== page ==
Why are women spies so hard to find for WWI?

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I’m excited to announce that I’m about settled on the women I’ll be focusing on for the third novel in my Women Spy Series.  But the research was much more difficult then for the Revolutionary or Civil wars. Why? I think a lot of it has to do with the fact that spying was not a revered position. In the days before James Bond, spying was looked at as deceitful- something only a duplicitous individual would do. Many of the people who acted in secret to gain knowledge of troop movements or enemy plans never admitted to it after the war. Take Robert Townsend, for instance, one of the main characters in 355: The Women of Washington’s Spy Ring. He managed to keep his identity as Culper Jr., one of General Washington’s chief spies, secret for over 150 years! To this day, we still don’t know whom his counterpart, Abraham Woodhull, aka Culper Sr., referred to when he spoke of a 355 (lady) of his acquaintance who could “outwit them all.”

The autobiographies of self-proclaimed spies who operated during the Civil War, such as Belle Boyd, Loreta Velasquez, and Allan Pinkerton, are known to be fictionally enhanced, or, in the case of Loreta, mostly fabricated. A rash of them were published in the decade after the war and are still readily available today. Loreta freely admitted to publishing hers in order to seek money for her son and Belle’s came out soon after she admitted to being bankrupt. Allan Pinkerton went on to write a series of detective novels following the publication of his “true history” of the rebellion. Money was one factor in the race to publish spy memoirs, but I think I should also mention that women who were caught in the act during the Civil War got off rather lightly: although Belle, Loreta, and Hattie Lewis Lawton were jailed, they were never hung.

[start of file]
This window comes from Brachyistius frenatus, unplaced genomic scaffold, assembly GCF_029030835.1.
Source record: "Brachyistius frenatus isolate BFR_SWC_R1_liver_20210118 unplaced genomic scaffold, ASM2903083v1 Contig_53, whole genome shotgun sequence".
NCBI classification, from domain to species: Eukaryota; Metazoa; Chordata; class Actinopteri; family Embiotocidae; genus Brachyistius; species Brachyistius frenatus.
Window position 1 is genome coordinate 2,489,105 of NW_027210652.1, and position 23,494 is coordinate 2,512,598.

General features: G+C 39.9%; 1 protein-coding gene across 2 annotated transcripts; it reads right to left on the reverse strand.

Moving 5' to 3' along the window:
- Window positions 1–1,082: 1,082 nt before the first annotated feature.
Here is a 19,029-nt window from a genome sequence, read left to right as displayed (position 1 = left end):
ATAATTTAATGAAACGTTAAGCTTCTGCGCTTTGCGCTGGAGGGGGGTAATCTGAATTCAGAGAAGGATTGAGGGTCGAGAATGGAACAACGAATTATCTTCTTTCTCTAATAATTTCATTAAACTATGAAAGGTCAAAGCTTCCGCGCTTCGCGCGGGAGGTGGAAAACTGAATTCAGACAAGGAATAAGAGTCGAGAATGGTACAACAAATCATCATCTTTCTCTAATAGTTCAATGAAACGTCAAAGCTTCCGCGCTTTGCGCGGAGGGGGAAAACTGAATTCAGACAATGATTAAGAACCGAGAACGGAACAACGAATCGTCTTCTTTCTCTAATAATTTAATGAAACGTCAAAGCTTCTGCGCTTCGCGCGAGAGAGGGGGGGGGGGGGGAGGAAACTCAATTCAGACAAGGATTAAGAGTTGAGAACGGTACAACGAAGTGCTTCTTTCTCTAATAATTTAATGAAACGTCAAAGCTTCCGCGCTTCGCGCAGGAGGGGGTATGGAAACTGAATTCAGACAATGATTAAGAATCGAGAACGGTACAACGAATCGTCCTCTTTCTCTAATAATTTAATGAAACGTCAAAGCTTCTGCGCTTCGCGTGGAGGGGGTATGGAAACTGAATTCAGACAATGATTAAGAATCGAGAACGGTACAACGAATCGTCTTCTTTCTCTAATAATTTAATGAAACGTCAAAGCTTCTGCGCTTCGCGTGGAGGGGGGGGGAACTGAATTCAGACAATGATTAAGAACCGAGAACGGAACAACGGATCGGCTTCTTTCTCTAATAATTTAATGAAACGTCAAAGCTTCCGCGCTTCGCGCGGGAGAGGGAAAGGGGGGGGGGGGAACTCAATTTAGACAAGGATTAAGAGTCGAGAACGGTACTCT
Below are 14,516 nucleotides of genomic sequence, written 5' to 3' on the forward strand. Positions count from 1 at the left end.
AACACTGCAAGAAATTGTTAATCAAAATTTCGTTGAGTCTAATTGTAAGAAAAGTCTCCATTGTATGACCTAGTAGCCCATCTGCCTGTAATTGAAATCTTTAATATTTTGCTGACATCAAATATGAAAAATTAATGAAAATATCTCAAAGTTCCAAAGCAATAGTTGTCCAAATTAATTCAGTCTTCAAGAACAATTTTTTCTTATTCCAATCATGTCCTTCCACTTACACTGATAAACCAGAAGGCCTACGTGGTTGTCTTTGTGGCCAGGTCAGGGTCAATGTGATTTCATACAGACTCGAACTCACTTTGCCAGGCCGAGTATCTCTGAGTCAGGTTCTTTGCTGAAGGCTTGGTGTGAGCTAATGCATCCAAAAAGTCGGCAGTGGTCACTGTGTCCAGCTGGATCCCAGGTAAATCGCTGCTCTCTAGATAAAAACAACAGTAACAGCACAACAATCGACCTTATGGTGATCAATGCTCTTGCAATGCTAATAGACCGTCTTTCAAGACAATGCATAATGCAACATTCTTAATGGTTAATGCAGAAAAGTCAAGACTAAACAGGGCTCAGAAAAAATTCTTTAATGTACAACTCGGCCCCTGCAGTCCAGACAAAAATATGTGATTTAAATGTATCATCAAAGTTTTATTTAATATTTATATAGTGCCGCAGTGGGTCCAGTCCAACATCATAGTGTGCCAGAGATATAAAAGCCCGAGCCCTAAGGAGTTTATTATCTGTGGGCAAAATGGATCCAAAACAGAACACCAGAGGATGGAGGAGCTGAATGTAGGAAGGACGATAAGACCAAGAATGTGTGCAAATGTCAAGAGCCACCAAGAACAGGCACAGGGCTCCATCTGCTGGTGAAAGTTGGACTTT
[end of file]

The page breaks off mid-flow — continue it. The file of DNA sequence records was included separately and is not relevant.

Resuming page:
Women arrested during the First Great War were another matter, however, The most famous women secret agents—Mata Hari and Edith Cavill—were both shot by firing squads. It’s no wonder that many women were not forthcoming about the role they played in the war. Many of the autobiographies from that time period are now out of print, their authors long forgotten. I’m going to have to do some serious digging/ shelling out a lot of dough to get my hands on these books. Not to mention that two of my favorite contenders are both named Martha and another’s also begins with the letter M- I’m going to have to think hard about how to make their names less confusing for the reader.

Stay tuned for more information about women spies during World War 1!

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